Spotted Eagle Ray

Aetobatus narinari

Spotted Eagle Ray 2018-02-18T02:27:10+00:00
CLASS Chondrichthyes
ORDER Myliobatiformes
FAMILY Myliobatidae
GENUS Aetobatus
SPECIES narinari
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INDENTIFICATION

This is probably the easiest ray to identify. Broad angular disc, twice as wide as long, strongly concave posterior with angular tips. Dark brown to black with series of lighter spots/circles on the dorsal surface. Disc white ventrally. Large fleshy subrostral lobe. Dorsal fin near base of whip-like tail followed posterior by a venomous spine(s).

SIZE & AGE

Wingspan up to 10 feet (3 m) and up to 500 pounds (227 kg). Maximum total length (tip of snout to tip end of tail) is about 17 feet (5.2 m). Life expectancy ranges from 4 to 6 years.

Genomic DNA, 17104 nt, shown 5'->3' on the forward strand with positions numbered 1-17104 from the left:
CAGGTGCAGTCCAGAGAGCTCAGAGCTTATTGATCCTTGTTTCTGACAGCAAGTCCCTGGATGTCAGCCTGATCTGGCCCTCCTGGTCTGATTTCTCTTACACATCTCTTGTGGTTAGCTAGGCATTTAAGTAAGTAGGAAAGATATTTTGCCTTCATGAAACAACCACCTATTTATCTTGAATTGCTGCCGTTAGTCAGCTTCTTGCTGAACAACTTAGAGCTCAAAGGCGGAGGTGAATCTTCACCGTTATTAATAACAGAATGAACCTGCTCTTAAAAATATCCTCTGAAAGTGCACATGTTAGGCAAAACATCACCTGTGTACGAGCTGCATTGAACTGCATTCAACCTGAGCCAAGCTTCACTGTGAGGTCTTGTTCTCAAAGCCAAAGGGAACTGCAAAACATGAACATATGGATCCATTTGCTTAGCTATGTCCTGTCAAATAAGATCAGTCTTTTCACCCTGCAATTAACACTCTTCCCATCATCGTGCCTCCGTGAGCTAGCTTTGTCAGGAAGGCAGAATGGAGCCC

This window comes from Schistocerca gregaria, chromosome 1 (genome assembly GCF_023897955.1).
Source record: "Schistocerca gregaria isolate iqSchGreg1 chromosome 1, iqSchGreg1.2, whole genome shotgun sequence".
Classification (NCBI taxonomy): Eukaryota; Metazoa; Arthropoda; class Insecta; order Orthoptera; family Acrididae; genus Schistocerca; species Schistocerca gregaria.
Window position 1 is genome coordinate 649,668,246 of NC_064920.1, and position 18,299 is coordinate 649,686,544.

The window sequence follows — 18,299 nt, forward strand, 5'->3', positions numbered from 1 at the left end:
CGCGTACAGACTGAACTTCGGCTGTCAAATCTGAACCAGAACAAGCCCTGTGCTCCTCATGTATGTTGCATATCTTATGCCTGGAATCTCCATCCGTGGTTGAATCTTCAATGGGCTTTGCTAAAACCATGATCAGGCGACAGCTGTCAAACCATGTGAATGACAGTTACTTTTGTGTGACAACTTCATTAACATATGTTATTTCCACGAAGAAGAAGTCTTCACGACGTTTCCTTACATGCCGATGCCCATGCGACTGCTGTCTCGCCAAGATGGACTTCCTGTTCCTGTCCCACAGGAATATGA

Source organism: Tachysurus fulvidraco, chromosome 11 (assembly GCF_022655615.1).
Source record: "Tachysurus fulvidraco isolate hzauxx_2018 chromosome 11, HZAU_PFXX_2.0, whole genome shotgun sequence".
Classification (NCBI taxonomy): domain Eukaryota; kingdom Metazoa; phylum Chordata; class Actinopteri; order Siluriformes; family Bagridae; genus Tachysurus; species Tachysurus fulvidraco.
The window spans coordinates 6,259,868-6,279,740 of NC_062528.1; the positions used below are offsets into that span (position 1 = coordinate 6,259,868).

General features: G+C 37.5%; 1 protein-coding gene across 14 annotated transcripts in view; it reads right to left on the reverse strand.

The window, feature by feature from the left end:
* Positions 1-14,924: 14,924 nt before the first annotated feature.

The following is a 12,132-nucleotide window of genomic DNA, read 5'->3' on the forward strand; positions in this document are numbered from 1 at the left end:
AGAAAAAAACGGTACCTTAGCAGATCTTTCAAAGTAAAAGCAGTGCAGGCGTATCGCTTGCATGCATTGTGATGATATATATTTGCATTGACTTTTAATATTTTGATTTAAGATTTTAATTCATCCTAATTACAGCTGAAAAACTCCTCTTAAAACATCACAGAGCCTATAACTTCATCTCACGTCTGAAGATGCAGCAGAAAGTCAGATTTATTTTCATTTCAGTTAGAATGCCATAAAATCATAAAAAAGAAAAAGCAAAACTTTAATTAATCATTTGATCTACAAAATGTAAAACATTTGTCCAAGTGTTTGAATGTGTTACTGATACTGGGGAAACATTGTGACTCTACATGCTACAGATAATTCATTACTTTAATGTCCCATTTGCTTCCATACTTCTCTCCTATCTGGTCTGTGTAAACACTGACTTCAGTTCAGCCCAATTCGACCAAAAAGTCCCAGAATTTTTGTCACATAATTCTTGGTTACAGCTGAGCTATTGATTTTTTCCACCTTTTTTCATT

HABITAT

Commonly found in shallow inshore waters such as bays, and coral reefs, but also in depths of around 200 feet.

FEEDING

Feeds mainly on bivalves but also eats shrimp, crabs, octopus, worms, whelks, and small fishes.

REPRODUCTION

Aplacental viviparity (fertilized stingray eggs remain in the mother’s uterus, ingesting their yolk sacs. Once they have fully consumed their yolk sacs, the embryo is nourished by “uterine milk”), a lipid- and protein-rich fluid, secreted by the mother. Gestation period is estimated to be about one year. Up to four pups per litter.

HUMAN FACTORS

Protected in Florida state waters. Often seen swimming near the water surface, occasionally leaping completely out of the water. Frequently forming large schools during the non-breeding season. Non-aggressive species of little danger to humans with the exception of their defensive venomous barb located near the base of the tail. Avoid handling or exercise extreme caution.

ACKNOWLEDGMENTS: The information contained in this document was gathered from various sources, including Florida Ray Identification Guide.